If you want to leave your house to your child when you die, there are a couple of different options available to you. In California, you can leave your house and other assets to your children by creating a trust or a will. In California, I recommend my clients use a revocable living trust, as opposed to a will.
Why You Should Use a Trust Instead of a Will to Leave Your House to Your Child
Although California law allows you to leave your home to your children through a trust or a will, I recommend using a revocable living trust (RLT). The RLT is usually the best option for most families because it is more flexible and efficient than a will.
First of all, if you leave your home to your child when you die by a will, the will must be processed in probate court before your property can transfer. Probate court takes time, costs money, and requires court approval before the transfer can be made.
The RLT, on the other hand, does not have to be processed in probate court. When you pass away, the trustee you have appointed to manage your assets, including your home, can transfer the property to your child at the time of your choosing, without court involvement or court approval.
You can also use an irrevocable trust to transfer your house to your child, but the irrevocable trust is less flexible than the RLT. Generally speaking, as its name implies, the irrevocable trust cannot be revoked once you set it up, so if you transfer real estate into an irrevocable trust it would be hard for you to undo that action if you needed to liquidate that asset or sell the home before you pass away.
If you never intend to sell your home before transferring it to your child, and if you have additional interests that warrant giving up the revocability of your trust, such as avoiding creditors or reducing personal tax liability during your lifetime, then the irrevocable trust may be a better option for you. Otherwise, the RLT will likely be the best method for leaving your home to your child due to its efficiency and flexibility.
Make Sure Your Home is Properly Transferred to Your Trust
In order for the appointed trustee of your RLT to have the authority to manage your assets, including transferring your home to your child, your RLT must be properly funded with that asset. This means your home must be deeded to your trust.
If you purchased your home prior to forming your RLT, you will need to transfer your home to your trust by way of a trust transfer deed, which we can prepare for you. This is a crucial step for leaving your home to your child through your trust. If your trust transfer deed is not properly created and recorded, your home will not be made a part of your trust assets and your trustee will be unable to transfer your home to your child.
If you acquire real estate after your trust is already created, and you wish to leave the home to your child when you die, you should make sure title to the property is in the name of the trustee of your trust in order to fund your trust with that asset. This can be accomplished by using the trust transfer deed.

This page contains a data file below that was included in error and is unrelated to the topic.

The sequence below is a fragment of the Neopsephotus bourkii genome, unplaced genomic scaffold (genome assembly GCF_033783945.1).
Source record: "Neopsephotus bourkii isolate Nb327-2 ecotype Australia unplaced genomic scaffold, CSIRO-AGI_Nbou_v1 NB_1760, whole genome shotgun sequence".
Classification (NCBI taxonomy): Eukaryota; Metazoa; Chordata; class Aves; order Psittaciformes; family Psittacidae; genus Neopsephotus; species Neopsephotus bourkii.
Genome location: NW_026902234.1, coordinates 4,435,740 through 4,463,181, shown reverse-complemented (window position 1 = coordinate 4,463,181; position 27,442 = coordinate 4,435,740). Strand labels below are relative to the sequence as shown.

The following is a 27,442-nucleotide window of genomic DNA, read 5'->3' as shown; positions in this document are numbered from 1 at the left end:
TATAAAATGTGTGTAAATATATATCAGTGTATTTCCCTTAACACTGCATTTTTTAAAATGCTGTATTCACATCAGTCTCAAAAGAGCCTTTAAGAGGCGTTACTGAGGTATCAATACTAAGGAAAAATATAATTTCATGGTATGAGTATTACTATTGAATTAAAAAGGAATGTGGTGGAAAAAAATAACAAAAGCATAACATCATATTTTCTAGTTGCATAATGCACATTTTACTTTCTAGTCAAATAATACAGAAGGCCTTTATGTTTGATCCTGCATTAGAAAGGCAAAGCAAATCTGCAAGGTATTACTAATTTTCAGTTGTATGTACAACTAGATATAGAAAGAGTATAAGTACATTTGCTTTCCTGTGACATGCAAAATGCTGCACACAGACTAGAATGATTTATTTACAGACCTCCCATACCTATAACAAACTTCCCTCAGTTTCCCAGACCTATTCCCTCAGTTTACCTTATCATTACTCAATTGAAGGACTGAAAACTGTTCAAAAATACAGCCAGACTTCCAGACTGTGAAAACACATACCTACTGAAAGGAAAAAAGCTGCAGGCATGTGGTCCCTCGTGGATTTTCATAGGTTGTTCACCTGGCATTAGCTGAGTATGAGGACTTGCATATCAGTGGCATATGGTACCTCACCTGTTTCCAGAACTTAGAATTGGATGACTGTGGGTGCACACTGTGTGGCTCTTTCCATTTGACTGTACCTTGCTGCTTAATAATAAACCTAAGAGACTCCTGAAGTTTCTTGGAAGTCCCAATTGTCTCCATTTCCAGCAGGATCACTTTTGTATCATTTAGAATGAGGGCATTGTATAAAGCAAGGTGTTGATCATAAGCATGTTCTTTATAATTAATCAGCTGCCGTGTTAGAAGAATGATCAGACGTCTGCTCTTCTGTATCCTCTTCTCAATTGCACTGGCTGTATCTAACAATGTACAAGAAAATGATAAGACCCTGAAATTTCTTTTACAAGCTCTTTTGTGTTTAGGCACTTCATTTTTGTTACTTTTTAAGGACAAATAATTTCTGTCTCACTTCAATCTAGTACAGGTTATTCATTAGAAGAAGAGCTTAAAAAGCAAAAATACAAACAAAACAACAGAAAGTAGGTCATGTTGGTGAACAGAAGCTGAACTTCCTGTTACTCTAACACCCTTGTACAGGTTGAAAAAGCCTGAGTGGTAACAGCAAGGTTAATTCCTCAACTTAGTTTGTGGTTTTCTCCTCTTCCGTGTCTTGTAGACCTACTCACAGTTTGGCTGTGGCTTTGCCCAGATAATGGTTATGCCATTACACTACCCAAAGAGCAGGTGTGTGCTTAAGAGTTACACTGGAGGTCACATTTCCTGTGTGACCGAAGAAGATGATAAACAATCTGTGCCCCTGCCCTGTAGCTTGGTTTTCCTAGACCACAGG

How to Leave Other Property to Your Child
Typically your home will be just one of many assets you own. You may have cash accounts or other property you want to distribute to your child or other beneficiaries after you pass away.
You can set up your trust to provide your trustee with instructions on how to distribute this property, and when to distribute it. A spendthrift trust ensures your child will not receive large sums of money until he or she is responsible enough to receive that money. You can also dole out cash to your beneficiaries over several years, or simply direct your trustee to provide for the health, education, and maintenance of your beneficiaries.
When you set up a RLT, you have the flexibility to preserve your trust assets and prevent your child or children from depleting their inheritance too soon.
Providing for Your Incapacitation
As an estate planning lawyer, I can help you create an entire estate plan to make sure your property is transferred to your beneficiaries. This includes more than just transferring your property when you die, but also includes caring for your health and assets in the event of your incapacitation, and ensuring your loved ones are crystal clear on your wishes in the event you are unable to communicate during your incapacitation.
Your notarized power of attorney will give the agents of your choosing the power to manage your assets during your incapacitation. Your advance healthcare directive will give your agent or agents the power to make medical decisions on your behalf. Finally, your HIPAA release form will make sure you medical agents have access to your protected health information in order to make informed medical decisions on your behalf.
Get Help Preparing for the Future and Providing for Your Children
Thoughtful estate planning is crucial to make sure your wishes are upheld after you pass away. This includes decisions over your healthcare, memorial services, and transferring property to your loved ones after you pass away.
To get help with your estate plan, call me at 888-250-8450, or click the Free Consultation form below.